Glen Smith: A typical day would be—they would call us together, we’d have breakfast, and they would call us together just to make sure everybody is there and who was sick and so on and so forth and kind of gives the day report of what might happen or what we needed to be ready for. Then they would take us up on the helicopter deck and make us do calisthenics. At night we had to have total darkness on the decks, you couldn’t have any lights out; you couldn’t go smoke a cigarette even out on the deck. And I noticed that it was always interesting when you were inside in your burden area and our burden area Buy microzide opened right up to the main door and as soon as somebody opened the door the lights would go out in the burden area because they didn’t want shining out on the deck and so you would be reading in there or something or playing cards and somebody would open the door and the lights would go out.

Interviewer: What was the hardest part about being at sea?

Glen Smith: The one hardship was that there were basically four bunks along one wall, which were really just canvas, looks like a stretcher,that’s what you slept in and if you were on the bottom bunk or one of the lower bunks people would climb over you to get to the bunks above you, things like that. The living situation of course wasn’t high class but that’s what you get in the military. So it didn’t surprise me or didn’t…I was young then you know?

Interviewer: Did you ever have any visitors?

Glen Smith : When I was there—and this is on Okinawa—an old girlfriend of mine was in some sort of a singing group UNICEF type thing that came there and was at the show. I cant remember whether she was gonna be there in that or whether I just showed up and I saw her. But anyway, that was kind of interesting…going on as a high school …as a girlfriend.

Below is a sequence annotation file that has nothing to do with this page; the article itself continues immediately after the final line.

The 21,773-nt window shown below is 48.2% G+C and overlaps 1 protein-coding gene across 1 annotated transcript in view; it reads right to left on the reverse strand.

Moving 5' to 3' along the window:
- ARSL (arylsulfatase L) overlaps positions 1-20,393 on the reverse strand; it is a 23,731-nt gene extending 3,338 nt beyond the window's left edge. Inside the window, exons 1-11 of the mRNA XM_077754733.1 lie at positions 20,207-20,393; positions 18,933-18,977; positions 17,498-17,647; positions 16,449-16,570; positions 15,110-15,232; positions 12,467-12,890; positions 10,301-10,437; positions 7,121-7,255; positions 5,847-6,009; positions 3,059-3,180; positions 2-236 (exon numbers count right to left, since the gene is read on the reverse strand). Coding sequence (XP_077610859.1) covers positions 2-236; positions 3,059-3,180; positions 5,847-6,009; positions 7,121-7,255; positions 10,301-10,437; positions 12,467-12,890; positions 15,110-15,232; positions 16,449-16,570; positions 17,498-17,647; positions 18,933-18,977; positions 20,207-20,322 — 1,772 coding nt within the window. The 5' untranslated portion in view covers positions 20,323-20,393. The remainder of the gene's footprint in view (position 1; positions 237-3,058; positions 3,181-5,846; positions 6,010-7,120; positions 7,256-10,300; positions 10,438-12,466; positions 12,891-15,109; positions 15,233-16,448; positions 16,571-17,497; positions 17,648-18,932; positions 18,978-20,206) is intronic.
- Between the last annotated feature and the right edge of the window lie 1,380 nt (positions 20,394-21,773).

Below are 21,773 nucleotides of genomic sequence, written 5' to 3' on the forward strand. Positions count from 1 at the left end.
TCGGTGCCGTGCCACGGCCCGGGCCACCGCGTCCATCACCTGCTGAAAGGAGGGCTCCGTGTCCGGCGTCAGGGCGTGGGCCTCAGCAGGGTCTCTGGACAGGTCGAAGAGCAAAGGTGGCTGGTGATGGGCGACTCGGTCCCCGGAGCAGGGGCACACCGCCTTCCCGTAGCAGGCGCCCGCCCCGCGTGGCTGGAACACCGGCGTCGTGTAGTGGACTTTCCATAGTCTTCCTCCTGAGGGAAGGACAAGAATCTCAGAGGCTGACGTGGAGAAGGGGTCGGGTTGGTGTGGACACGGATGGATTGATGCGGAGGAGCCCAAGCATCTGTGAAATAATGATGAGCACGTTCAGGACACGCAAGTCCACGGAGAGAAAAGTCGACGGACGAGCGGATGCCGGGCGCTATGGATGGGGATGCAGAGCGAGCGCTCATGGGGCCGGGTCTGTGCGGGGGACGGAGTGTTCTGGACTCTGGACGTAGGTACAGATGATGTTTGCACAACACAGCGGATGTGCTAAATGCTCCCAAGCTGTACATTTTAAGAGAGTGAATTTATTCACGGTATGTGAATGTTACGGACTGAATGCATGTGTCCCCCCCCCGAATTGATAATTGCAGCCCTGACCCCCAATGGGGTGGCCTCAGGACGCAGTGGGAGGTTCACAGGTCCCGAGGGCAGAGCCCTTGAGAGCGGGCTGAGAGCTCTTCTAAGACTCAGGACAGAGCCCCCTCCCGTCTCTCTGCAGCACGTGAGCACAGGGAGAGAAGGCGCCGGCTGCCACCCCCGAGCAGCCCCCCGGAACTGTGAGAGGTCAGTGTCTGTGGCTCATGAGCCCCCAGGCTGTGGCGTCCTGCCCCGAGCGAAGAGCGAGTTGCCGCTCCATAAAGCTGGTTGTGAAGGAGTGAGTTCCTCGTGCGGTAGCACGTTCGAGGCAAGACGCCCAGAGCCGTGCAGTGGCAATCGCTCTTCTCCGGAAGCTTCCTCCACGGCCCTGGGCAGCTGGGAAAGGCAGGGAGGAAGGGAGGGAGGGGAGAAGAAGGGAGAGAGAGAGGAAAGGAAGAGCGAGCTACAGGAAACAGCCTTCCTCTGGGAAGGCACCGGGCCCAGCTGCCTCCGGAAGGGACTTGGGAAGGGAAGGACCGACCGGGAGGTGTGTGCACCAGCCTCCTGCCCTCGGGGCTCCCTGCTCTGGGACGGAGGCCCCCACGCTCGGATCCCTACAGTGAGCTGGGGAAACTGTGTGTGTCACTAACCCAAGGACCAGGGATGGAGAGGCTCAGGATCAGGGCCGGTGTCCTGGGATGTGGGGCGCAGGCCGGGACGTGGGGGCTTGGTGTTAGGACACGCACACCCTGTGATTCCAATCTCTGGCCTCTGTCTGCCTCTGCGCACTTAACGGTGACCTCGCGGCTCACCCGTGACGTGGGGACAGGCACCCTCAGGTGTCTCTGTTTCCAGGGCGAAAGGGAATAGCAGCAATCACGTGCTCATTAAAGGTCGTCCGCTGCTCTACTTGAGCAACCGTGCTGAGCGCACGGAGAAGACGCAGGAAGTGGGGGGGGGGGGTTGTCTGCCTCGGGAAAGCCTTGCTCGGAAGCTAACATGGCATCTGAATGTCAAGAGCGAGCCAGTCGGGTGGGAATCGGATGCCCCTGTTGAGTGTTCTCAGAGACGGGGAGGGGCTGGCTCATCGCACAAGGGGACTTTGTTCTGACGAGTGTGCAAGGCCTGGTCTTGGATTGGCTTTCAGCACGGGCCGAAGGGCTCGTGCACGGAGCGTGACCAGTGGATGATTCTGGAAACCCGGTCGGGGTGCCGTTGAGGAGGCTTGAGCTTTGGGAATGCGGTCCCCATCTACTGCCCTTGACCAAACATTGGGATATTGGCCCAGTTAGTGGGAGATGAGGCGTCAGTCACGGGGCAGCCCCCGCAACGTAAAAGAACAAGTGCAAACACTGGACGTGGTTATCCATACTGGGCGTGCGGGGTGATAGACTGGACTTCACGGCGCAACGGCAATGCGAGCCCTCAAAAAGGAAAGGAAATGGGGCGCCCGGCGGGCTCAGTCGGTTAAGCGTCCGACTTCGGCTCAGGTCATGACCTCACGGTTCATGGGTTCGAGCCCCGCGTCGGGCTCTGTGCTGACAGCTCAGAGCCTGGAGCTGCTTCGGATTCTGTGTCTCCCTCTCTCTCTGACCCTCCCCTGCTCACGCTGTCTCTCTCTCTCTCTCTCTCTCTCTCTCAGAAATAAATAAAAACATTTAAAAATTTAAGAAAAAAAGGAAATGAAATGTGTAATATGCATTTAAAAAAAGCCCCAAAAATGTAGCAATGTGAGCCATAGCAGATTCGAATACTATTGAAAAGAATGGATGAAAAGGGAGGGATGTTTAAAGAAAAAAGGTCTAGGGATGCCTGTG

Interviewer: Describe the American withdrawal.

Glen Smith: They signed the peace treaty, I think it started January the 1st of 1973, but the last American troops and stuff did not get out of there until 75, I cant remember which month. But so there was a couple of years of the draw down and the North Vietnamese coming in and taking back over. And since that hostilities basically had stopped for….theoretically anyway, they just said okay we don’t need these extra troops sitting of the coast for support so they just sent us back to Okinawa. I know, I remember I was kind of bummed because the next day we were supposed to go to Hong Kong for our R&R—our leave.

Interviewer: What is something you will always remember?

Glen Smith: Always carry out your last order first; meaning whoever the senior officer is he tells you something that contradicts somebody who told you before you always follow the last order first.

Profile Video

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Yankee Papa

…Between May and October 1966 the Marine Corps was forced to take in its annual intake of 19,573 draftees. The Marine Corps did not want to become saturated with draftees.
…There was a brief experiment with two year enlistments which ended in early 1966. By July 1, 1966 the Marine Corps went back to taking two year enlistments. The Commandant decreed that 2 year contracts would not exceed 20% of the total.
…I went on active duty June 12, 1968 and finished up on June 11, 1970. As with almost all two year men I was assigned to combat branches (0311 in my case) and sent to FMFPAC (Vietnam).